I spent the morning in a very typical Soho edit room with a JVC DT-V24-series LED-backlit LCD as the “front of house” monitor and an LG LED-backlit LCD as the client display.
It’s quite easy to get the JVC looking right – BBC style 6504k for Rec.709; I’ve waffled on about this a lot in the past, but I had some new encounters (due in some small part to the new version of ChromaSurf; the software I use with the Klein K10A probe).
- The Klien is a fast photometer, able to make a reading in around a second; this has huge implications for LUT building and it’s why when using LightSpaceCMS you can profile a 17-point LUT in less than two hours. Older probes that can take ten seconds when coupled with something like SpectraCAL (which does not have a proper colour-engine, it essentially halves the difference every time is sees a bad colour match) might have your waiting more than a day for the same LUT profile. Being such a fast probe means that in the current release of their software you can do a 32-sample read of very low (i.e. noisey) blacks and get a reasonable figure.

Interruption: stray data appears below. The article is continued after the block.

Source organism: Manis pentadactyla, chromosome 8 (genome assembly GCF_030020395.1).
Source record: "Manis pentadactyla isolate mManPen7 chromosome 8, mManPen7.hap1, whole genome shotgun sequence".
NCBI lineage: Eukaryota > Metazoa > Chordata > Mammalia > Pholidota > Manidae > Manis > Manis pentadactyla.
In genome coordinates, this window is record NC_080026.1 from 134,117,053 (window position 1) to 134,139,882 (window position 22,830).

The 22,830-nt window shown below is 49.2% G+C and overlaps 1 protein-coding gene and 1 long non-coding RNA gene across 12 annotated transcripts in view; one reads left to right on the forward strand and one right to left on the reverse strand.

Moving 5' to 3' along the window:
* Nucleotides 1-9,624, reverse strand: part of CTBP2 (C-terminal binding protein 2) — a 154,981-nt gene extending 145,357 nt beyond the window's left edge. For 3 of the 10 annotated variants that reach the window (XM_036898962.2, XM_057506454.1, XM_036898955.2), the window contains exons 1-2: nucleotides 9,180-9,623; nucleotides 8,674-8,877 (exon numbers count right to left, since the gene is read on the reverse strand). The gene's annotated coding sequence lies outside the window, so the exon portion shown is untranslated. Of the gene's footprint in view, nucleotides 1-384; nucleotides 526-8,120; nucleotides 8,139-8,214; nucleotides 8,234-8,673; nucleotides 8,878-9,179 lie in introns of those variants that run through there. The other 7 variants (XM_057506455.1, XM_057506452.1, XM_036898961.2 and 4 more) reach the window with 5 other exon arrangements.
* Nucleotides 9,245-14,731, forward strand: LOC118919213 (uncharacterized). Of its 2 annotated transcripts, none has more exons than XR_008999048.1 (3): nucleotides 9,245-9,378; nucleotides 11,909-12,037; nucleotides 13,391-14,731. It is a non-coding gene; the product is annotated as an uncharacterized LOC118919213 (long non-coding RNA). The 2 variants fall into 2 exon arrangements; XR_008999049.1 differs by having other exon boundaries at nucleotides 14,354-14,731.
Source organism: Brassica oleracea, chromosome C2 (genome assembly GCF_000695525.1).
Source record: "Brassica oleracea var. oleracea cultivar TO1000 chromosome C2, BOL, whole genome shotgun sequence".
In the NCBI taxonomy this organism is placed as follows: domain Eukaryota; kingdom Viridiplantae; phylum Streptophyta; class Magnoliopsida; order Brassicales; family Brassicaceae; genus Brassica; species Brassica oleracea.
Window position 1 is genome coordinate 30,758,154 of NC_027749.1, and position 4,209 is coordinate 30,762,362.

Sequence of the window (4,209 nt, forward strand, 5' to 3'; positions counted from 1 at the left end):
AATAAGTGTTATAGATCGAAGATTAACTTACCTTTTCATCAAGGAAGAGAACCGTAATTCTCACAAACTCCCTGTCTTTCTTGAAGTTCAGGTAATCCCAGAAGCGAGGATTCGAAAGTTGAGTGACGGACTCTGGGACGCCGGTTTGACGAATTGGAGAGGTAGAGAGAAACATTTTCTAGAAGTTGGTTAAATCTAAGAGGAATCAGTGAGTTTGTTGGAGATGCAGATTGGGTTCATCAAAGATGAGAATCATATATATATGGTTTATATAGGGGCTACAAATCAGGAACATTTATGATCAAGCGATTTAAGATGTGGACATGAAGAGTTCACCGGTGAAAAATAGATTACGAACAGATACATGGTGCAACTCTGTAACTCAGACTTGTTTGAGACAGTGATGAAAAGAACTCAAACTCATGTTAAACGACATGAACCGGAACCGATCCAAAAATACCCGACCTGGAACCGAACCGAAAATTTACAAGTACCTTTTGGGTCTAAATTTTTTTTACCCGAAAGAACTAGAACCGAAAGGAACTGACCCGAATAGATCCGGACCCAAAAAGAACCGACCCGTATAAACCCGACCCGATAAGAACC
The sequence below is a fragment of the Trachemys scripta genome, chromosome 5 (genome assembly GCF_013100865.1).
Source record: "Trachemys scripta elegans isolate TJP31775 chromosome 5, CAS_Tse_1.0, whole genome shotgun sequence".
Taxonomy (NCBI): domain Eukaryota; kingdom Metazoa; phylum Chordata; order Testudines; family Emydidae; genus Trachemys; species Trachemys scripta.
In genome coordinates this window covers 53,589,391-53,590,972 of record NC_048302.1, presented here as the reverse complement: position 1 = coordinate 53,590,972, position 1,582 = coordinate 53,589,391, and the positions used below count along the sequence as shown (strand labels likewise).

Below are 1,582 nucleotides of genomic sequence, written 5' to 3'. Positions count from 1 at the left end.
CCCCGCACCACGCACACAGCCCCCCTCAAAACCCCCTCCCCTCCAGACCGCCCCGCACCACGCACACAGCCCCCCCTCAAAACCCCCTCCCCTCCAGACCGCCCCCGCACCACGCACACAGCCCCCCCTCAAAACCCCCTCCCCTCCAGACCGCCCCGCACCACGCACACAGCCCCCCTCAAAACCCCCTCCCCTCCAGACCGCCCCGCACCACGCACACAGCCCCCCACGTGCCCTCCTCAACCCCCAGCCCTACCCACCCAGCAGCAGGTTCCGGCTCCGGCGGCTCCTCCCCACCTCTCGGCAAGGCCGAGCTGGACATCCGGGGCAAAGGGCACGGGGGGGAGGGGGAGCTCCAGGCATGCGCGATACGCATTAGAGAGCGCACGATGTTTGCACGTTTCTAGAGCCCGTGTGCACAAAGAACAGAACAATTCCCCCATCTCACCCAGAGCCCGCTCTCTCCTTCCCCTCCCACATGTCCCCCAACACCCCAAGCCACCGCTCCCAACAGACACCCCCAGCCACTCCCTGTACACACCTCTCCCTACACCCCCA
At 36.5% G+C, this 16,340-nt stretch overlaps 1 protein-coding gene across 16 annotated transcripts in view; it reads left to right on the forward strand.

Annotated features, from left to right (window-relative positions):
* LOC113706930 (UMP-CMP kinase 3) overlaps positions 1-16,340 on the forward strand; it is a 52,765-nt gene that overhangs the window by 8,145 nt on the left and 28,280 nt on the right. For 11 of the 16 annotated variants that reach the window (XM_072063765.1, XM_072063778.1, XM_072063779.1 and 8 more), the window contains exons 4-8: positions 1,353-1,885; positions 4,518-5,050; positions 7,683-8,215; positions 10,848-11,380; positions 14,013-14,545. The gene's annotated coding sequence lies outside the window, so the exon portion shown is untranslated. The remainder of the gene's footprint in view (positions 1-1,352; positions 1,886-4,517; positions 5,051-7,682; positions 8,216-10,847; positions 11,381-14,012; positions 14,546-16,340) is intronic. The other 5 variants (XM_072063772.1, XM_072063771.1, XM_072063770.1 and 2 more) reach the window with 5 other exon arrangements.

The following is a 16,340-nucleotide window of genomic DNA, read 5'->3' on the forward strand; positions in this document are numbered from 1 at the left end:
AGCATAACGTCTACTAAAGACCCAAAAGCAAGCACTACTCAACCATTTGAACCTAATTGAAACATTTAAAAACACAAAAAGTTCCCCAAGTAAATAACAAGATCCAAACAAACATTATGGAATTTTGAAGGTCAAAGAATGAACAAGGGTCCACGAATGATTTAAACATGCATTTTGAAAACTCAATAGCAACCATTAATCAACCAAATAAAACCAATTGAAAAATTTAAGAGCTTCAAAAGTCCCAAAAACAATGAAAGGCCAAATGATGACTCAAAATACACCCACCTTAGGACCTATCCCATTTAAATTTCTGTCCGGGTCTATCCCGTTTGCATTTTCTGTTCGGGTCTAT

- Just because you can read down at sub 1Cd/m2 doesn’t mean you should! With LCDs when you get to sub 5% black you actually see more of the colour of the backlight leaking around those little thin-film transistor pixels. This is why I tend to calibrate black level (“Bias” in Sony-speak) around 15% to make sure I’m getting a real read from the pixels.
- Even if a domestic display claims to have a Rec.709 mode don’t believe the hype; this is the abuse I had to land on the display to get this one to match the JVC and for the Klein to be happy.